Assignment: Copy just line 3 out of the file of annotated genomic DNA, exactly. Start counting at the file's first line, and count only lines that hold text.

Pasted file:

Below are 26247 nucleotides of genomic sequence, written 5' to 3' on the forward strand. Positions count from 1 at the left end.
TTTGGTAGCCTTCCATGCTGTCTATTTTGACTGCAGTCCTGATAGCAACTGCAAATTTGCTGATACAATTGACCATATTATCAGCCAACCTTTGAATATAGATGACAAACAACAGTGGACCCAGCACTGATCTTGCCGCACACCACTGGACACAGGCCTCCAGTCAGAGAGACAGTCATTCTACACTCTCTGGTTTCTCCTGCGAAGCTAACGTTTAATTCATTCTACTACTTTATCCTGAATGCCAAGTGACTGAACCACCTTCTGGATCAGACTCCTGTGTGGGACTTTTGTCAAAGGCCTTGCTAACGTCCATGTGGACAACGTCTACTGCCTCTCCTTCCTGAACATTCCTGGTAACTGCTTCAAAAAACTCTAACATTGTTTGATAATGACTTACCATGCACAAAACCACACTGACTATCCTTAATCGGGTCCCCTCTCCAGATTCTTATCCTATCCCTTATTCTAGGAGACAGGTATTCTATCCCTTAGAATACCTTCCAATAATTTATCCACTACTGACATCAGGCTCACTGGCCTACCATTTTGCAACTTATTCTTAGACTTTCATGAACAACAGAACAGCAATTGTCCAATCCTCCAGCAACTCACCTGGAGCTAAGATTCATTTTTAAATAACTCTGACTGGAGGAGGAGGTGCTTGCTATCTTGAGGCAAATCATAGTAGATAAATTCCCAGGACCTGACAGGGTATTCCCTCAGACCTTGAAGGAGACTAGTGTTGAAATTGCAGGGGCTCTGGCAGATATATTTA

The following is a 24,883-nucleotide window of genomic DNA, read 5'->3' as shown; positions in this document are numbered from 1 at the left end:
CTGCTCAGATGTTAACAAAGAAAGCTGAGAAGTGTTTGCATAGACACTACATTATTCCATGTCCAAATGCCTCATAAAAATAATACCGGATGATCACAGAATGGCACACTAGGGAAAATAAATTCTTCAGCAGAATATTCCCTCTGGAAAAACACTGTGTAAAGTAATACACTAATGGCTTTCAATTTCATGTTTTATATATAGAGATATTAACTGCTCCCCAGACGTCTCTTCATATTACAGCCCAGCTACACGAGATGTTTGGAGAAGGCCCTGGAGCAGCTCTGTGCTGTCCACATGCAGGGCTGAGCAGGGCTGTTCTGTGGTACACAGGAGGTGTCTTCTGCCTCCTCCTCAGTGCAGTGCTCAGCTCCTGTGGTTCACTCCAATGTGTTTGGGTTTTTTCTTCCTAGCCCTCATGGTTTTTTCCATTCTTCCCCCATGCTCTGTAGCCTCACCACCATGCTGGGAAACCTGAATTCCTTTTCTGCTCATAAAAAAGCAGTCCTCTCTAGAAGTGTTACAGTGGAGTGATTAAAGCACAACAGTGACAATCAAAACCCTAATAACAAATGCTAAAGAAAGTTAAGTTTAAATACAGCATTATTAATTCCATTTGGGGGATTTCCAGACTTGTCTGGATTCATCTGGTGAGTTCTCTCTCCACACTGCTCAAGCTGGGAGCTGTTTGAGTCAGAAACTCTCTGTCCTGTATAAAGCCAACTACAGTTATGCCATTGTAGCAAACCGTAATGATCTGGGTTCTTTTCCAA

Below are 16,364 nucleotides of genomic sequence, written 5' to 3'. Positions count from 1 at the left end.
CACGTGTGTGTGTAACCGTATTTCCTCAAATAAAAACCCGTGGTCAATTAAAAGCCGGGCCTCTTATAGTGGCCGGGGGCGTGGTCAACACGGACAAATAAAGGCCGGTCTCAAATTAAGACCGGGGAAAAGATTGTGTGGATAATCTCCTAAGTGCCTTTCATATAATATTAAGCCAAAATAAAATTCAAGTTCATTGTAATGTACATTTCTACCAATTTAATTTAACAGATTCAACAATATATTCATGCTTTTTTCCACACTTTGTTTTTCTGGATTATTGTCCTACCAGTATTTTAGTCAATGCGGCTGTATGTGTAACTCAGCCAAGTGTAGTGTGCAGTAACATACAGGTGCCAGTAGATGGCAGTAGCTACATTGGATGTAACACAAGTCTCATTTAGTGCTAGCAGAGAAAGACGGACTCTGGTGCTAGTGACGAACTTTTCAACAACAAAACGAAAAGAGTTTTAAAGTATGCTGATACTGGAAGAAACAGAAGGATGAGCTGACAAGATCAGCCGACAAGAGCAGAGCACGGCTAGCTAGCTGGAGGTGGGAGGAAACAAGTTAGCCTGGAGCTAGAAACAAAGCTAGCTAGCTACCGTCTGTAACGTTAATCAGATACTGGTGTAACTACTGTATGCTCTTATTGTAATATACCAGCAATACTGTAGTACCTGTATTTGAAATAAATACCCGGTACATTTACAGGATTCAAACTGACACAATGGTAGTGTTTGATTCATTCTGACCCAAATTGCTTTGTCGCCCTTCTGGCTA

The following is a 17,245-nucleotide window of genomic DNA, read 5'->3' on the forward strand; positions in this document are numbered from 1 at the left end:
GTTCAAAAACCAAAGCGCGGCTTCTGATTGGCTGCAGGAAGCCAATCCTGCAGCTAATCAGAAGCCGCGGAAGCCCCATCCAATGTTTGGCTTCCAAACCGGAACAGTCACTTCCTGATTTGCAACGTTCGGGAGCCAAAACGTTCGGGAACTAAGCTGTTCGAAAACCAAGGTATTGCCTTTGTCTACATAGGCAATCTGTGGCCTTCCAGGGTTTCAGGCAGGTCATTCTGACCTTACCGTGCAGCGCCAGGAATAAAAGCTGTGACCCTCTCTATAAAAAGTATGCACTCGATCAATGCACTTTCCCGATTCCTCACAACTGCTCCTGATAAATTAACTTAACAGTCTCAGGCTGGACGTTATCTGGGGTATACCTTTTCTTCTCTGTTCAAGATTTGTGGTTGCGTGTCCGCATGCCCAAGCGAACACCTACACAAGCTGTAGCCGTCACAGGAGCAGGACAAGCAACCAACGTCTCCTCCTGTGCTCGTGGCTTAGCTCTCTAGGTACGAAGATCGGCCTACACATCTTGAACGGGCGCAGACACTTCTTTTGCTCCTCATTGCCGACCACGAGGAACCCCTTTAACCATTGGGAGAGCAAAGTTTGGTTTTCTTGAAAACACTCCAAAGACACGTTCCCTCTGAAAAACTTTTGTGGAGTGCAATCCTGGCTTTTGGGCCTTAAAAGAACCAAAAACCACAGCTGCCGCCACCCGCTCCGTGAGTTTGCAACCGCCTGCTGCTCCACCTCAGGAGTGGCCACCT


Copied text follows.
The following is a 24,883-nucleotide window of genomic DNA, read 5'->3' as shown; positions in this document are numbered from 1 at the left end: